(second from right) is the last surviving original member of The Platters, an American pop and R&B group that became a mainstay of American pop radio from the 50s to the 70s with hits like “Only You,” and “The Great Pretender.” Turner talks to Jessica Wei about his life and career, as well as his favorite rapper. HK Magazine: How did you start out in music?
Sonny Turner: My mother was a fabulous gospel singer. She took me to church and I sang in the junior choir. I loved music, it was like second nature to me. I kept singing, and all over the world were groups of kids who were getting together and forming vocal groups. I was in a group called The Metrotones out of Cleveland, and we learned our craft from people like
The Four Freshmen, The Mills Brothers, The High-Lows, and so on. We developed a reputation as a fine little vocal group. The group was the same configuration as The Platters—four guys and one girl. We had been singing the music of The Platters, as well. But eventually, two of our members were drafted into the Service, but I was too young, and The Metrotones disbanded.
HK: And The Platters?
ST: I was singing in a nightclub and [producer and songwriter for The Platters] Buck Ram had sent his friend to Cleveland to scout for a lead singer to replace Tony Williams. He happened to come into the club while I was onstage. When I finished my show, this gentlemen approached me and said he’d found the lead singer of the new Platters. Buck Ram had me come and meet them in a live performance in Milwaukee, where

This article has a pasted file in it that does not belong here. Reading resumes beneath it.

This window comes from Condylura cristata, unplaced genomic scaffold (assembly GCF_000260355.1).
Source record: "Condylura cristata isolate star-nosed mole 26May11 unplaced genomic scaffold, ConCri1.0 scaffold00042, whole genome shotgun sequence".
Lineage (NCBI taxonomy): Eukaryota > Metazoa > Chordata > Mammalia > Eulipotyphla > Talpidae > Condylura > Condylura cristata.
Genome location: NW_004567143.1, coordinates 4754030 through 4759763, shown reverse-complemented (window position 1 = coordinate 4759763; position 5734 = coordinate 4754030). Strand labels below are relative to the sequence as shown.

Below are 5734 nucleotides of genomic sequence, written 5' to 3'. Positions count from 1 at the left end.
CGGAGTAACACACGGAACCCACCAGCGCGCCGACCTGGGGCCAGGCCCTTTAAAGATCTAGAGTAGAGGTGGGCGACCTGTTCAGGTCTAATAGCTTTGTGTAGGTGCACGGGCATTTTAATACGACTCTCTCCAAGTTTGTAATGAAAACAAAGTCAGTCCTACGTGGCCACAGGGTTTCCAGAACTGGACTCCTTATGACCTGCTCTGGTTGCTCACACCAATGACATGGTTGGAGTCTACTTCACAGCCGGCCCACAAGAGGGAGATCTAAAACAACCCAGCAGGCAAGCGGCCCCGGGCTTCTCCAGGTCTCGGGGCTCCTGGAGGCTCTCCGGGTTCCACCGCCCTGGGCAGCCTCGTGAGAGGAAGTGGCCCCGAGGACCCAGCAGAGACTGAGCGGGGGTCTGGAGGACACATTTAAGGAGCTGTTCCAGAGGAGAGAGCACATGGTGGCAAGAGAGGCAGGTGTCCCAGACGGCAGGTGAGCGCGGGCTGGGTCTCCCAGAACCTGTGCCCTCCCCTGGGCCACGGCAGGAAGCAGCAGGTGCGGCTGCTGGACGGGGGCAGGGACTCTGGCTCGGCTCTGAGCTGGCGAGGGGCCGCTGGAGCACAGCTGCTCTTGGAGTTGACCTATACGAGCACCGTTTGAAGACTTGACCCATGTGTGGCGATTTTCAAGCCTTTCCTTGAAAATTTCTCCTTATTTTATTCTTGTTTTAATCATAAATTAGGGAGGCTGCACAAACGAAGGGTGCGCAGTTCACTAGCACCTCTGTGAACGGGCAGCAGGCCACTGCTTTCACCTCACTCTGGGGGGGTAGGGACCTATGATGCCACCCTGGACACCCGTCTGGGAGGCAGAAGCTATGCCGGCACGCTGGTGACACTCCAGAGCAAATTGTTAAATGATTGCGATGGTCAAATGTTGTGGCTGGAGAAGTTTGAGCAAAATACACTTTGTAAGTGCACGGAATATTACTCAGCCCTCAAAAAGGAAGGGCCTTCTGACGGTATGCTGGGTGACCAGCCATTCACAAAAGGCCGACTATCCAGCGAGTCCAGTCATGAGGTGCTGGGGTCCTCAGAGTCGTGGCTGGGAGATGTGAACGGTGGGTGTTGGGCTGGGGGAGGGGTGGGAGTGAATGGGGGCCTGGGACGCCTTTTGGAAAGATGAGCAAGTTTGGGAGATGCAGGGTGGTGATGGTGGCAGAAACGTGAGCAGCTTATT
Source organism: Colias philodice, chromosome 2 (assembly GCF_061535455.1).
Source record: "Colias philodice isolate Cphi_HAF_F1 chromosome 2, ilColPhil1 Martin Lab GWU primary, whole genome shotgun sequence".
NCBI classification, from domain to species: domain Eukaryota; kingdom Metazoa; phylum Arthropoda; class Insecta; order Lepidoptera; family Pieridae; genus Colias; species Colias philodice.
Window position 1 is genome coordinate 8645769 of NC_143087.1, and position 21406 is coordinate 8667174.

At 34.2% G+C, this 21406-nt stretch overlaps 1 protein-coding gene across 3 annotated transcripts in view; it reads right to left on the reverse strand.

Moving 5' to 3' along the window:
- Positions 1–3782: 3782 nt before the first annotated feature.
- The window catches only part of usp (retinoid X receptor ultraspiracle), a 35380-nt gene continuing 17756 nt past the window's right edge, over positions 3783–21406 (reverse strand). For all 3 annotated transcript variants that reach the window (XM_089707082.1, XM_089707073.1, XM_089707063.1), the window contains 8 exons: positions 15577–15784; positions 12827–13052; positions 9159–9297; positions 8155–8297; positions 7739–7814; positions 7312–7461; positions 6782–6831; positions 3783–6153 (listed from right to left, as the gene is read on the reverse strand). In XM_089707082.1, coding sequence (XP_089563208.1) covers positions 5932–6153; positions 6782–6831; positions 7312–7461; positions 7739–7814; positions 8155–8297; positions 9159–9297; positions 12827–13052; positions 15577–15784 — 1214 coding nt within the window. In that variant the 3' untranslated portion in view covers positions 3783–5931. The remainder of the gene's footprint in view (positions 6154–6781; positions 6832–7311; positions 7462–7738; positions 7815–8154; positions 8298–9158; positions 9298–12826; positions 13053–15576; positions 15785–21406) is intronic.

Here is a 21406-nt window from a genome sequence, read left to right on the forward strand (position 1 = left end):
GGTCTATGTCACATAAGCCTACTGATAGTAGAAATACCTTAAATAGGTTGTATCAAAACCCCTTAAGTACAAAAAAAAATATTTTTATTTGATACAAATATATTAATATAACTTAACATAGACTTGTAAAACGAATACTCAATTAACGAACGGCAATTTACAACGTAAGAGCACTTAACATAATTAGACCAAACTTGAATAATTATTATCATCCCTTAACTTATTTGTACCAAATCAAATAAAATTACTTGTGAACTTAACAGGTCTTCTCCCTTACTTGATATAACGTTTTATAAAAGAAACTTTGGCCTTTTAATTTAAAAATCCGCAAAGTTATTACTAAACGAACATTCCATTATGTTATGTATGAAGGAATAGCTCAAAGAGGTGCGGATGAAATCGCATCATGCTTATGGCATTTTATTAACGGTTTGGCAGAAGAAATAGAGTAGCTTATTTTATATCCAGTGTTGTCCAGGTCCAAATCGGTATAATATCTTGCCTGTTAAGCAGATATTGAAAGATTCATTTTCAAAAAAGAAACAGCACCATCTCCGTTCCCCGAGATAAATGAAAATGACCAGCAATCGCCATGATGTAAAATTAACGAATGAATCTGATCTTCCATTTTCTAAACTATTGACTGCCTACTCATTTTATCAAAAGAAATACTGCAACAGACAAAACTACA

The Platters were appearing in a supperclub. I did an audition for them, and they hired me that night.
HK: Were they very famous at this time?
ST: They were at the top of their fame. Isn’t that wonderful? I think it was divine intervention. We were singing The Platters’ music as The Metrotones, as some little group in Cleveland, and it just so happens, that I ended up singing for the actual Platters. What do you call that?